standard Shenandoah National Park

Shenandoah National Park is located in the U.S. state of Virginia. Almost 40% of the land area of 79,579 acres has been designated as wilderness and is protected as part of the National Wilderness Preservation System. The highest peak here is the Hawksbill Mountain at 4,051 feet, part of Blue Ridge Mountains. Some historians say that the name Shenandoah comes from three Indian names: Senedo, Cenantua and Sherando. The fee to visit the park for 7 days is $10/car and 5/individual.

The park is surrounded by 8 counties. Rappahannock, Madison, Greene, Albemarle, Warren, Page, Rockingham, and Augusta counties. The park stretches for 105 miles along Skyline Drive from near the town of Front Royal in the Northeast to near the city of Waynesboro in the Southwest.

Shenandoah was authorized in 1926 and fully established on December 26, 1935 as a National Park. In the past much of the park area was farmland and even today you can see remnants of old farms in several places. Nearly 90% of the people who lived here worked the land for a living.

Shenandoah National Park

Shenandoah National Park

The park main attractions are the skyline drive and the backcountry camping.

The Skyline Drive is a 105 mile road that passes the entire length of the park along the ridge of the mountains. The most spectacular period to pass through here is in the fall season when the leaves are changing colors. You could also use one of the 101 miles of the Appalachian Trail. In total, there are over 500 miles of trails within the Shenandoah National Park. One of the most popular trails is called the Old Rag Mountain, which offers a thrilling rock scramble and some of the most spectacular views in Virginia. You can practice horseback riding, camping, bicycling on this trail and admire many waterfalls.

In the Shenandoah National Park you could use a small place from the total of 196,000 acres of backcountry and wilderness camping which the park offer. You’re not allowed to leave any kind of remains behind or build a campfire. You must also be careful of wildlife animals here. You can encounter poisonous snakes and bears. Campers must suspend their food from trees while not in use in “bear bags” or park-approved bear canisters to prevent unintentionally feeding the bears. All animals are protected by federal law in this park.

Most of the campgrounds are open from April to October–November and you can stay at one of the most popular campgrounds in Shenandoah National Park like Mathews Arm Campground, Big Meadows Campground, Lewis Mountain Campground or Loft Mountain Campground. You will have part of shower facilities but no electrical hookups. In order to primitive camp in the area you will need first to obtain a permit.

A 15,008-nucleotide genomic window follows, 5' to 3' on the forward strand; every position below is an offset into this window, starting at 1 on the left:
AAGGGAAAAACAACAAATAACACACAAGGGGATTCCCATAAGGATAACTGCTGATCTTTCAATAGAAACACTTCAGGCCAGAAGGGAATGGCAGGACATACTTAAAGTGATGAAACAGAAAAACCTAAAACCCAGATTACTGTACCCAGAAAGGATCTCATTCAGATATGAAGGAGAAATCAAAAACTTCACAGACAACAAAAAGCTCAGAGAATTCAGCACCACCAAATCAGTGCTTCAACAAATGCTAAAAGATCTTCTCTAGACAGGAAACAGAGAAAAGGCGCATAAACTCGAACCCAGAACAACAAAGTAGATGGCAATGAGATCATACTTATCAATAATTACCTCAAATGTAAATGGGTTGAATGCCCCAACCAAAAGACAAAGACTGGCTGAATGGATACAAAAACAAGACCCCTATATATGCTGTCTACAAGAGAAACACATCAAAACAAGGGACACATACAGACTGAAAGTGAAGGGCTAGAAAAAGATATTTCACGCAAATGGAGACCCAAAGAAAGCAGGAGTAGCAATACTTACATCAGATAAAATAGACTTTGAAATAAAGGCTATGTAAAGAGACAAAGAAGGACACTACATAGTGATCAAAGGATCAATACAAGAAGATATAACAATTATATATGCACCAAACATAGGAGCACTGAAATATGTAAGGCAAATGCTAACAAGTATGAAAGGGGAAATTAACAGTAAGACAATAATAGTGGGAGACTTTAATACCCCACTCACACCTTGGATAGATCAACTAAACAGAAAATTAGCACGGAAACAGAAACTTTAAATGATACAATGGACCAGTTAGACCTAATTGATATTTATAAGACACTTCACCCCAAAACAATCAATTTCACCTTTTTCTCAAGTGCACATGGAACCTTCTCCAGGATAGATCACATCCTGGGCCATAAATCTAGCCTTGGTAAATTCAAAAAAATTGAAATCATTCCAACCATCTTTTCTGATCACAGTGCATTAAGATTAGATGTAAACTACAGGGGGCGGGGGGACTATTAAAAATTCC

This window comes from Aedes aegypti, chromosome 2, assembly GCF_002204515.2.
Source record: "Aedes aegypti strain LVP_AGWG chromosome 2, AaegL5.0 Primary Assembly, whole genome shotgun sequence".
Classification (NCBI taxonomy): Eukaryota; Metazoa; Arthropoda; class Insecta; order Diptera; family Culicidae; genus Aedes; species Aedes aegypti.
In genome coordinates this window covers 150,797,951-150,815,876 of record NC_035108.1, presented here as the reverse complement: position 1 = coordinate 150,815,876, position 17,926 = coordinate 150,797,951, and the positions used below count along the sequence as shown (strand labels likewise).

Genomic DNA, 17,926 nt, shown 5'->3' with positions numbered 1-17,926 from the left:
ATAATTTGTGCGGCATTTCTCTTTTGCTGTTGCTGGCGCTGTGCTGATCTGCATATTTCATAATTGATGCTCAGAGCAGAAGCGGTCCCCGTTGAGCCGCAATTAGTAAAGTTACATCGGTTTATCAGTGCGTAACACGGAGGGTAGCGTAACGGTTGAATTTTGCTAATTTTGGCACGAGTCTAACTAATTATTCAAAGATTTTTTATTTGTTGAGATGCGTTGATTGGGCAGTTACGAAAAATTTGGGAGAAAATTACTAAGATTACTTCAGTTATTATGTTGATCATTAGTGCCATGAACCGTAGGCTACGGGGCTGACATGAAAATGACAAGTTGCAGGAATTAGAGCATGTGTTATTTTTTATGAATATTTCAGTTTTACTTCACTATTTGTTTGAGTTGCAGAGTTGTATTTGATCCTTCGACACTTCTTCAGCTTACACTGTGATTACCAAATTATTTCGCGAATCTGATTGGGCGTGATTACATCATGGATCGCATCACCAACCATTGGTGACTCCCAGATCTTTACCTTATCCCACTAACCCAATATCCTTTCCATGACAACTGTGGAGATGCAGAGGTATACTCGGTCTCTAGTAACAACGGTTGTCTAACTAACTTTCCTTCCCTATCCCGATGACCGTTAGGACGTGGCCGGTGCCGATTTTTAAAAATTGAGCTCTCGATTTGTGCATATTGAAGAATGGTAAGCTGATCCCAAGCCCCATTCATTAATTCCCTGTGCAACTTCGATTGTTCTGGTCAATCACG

Shenandoah National Park Waterfall

Shenandoah National Park Waterfall

You can visit the caves near by the park. For a fee a guide will show you the underground stone sculptures. The Luray Caverns located in Luray, Virginia. You can see rare rock formations of anthodites, beautiful rock flowers growing out of the limestone walls if you visit the Skyline Caverns.

If you want to spend only one day here, you can admire the exhibits at the Dickey Ridge Visitor Center and Byrd Visitor Center at Big Meadow. You can fish here if you have a permit, rent a horse or take your bike and visit the areas. Shenandoah National Park is one of the most dog-friendly parks in the U.S. All the campgrounds allow dogs. Just don’t forget to put your dog leash when you go hiking. Over 200 species of birds and thirty two species of fish have been documented in the park. So, don’t forget your camera.

You can go to one of the numerous waterfalls located in the Shenandoah National Park. The tallest waterfall in the park has a high of 93 feet. In the Whiteoak Canyon you can admire a series of six waterfalls; the first (and tallest) is 86 feet. You should know that not all the falls are easily accessible from the trail. You could go on the Dark Hollow Falls which is a scenic trail of the Skyline drive which ends in waterfalls. The trail is at the edge of a stream which enhances the enjoyment. Some visitors are lucky enough to see deer’s and occasionally black bear and timber rattlesnake during the hike.

To admire the sunset, of course if you want to do that, best place is from the cliff situated at the end of the Stony Man Trail, of the most scenic trails in the Skyline Drive. Pay attention; you are not allowed with dogs on this trail. This year at Shenandoah National Park is the 75th Anniversary Celebration. You can take part at special events in the park.

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